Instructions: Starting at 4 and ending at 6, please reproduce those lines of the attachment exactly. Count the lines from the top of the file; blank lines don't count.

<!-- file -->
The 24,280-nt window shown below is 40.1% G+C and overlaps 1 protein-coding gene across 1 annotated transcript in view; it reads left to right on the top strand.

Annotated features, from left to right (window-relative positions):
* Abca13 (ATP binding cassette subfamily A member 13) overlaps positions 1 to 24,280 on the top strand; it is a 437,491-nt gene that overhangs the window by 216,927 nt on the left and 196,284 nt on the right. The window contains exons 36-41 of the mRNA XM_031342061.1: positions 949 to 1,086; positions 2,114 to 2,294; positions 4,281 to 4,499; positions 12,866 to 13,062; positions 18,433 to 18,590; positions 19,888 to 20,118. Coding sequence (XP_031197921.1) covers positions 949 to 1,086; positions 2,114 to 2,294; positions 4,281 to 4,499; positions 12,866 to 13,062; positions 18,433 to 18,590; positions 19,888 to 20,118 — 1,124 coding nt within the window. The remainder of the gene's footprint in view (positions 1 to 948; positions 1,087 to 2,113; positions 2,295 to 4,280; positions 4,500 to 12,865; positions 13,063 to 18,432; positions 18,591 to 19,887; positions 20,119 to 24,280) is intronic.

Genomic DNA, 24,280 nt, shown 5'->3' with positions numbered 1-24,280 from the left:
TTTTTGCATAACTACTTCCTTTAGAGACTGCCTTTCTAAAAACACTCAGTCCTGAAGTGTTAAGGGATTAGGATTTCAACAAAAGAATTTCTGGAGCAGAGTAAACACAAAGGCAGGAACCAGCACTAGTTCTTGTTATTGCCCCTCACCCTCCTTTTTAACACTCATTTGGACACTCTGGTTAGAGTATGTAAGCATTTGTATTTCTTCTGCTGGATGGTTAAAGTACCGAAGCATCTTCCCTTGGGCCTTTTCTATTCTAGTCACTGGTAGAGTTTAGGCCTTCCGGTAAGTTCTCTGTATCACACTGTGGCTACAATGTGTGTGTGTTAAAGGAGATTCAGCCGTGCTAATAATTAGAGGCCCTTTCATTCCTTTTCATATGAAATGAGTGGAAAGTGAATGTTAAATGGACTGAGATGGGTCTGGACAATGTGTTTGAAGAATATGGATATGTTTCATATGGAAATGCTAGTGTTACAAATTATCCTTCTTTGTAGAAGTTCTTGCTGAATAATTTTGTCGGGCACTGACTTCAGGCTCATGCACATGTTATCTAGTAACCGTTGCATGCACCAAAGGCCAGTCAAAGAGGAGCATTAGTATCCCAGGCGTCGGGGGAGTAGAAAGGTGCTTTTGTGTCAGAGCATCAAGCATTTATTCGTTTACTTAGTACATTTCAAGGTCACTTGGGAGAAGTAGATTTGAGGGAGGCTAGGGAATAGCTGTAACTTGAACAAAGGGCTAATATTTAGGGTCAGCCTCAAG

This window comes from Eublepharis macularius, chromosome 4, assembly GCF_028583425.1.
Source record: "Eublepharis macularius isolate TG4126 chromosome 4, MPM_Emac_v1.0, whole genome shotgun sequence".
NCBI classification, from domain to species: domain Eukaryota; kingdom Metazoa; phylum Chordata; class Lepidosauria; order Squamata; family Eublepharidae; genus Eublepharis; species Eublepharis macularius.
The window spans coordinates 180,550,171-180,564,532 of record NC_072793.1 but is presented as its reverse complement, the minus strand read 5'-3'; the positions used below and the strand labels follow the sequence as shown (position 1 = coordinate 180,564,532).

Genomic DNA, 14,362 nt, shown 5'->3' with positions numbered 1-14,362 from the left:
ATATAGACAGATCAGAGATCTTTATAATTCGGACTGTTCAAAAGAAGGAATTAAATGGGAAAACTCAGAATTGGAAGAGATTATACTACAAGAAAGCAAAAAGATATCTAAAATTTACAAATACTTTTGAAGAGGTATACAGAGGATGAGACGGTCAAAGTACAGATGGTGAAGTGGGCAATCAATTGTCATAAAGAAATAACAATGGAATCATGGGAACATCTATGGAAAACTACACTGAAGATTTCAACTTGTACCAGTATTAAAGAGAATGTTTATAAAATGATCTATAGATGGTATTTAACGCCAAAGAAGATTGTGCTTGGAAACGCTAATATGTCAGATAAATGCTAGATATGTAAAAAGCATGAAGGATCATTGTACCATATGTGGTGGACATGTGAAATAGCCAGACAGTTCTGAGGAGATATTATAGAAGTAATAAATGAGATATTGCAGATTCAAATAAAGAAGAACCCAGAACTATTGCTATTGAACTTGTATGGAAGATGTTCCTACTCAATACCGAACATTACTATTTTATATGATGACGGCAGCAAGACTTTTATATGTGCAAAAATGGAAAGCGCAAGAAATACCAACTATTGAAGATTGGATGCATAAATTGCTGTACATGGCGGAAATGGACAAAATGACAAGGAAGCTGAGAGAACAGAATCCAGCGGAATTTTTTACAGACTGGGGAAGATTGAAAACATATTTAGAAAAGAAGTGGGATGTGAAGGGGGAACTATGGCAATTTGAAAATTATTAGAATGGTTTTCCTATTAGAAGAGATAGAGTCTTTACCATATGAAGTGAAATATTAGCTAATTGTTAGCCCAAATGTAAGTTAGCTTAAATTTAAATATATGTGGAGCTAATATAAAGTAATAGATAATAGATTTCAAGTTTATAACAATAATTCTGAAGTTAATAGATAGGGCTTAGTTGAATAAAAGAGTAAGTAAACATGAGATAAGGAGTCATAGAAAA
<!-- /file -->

Genomic DNA, 24,280 nt, shown 5'->3' with positions numbered 1-24,280 from the left:
TTTTTGCATAACTACTTCCTTTAGAGACTGCCTTTCTAAAAACACTCAGTCCTGAAGTGTTAAGGGATTAGGATTTCAACAAAAGAATTTCTGGAGCAGAGTAAACACAAAGGCAGGAACCAGCACTAGTTCTTGTTATTGCCCCTCACCCTCCTTTTTAACACTCATTTGGACACTCTGGTTAGAGTATGTAAGCATTTGTATTTCTTCTGCTGGATGGTTAAAGTACCGAAGCATCTTCCCTTGGGCCTTTTCTATTCTAGTCACTGGTAGAGTTTAGGCCTTCCGGTAAGTTCTCTGTATCACACTGTGGCTACAATGTGTGTGTGTTAAAGGAGATTCAGCCGTGCTAATAATTAGAGGCCCTTTCATTCCTTTTCATATGAAATGAGTGGAAAGTGAATGTTAAATGGACTGAGATGGGTCTGGACAATGTGTTTGAAGAATATGGATATGTTTCATATGGAAATGCTAGTGTTACAAATTATCCTTCTTTGTAGAAGTTCTTGCTGAATAATTTTGTCGGGCACTGACTTCAGGCTCATGCACATGTTATCTAGTAACCGTTGCATGCACCAAAGGCCAGTCAAAGAGGAGCATTAGTATCCCAGGCGTCGGGGGAGTAGAAAGGTGCTTTTGTGTCAGAGCATCAAGCATTTATTCGTTTACTTAGTACATTTCAAGGTCACTTGGGAGAAGTAGATTTGAGGGAGGCTAGGGAATAGCTGTAACTTGAACAAAGGGCTAATATTTAGGGTCAGCCTCAAG

This window comes from Eublepharis macularius, chromosome 4, assembly GCF_028583425.1.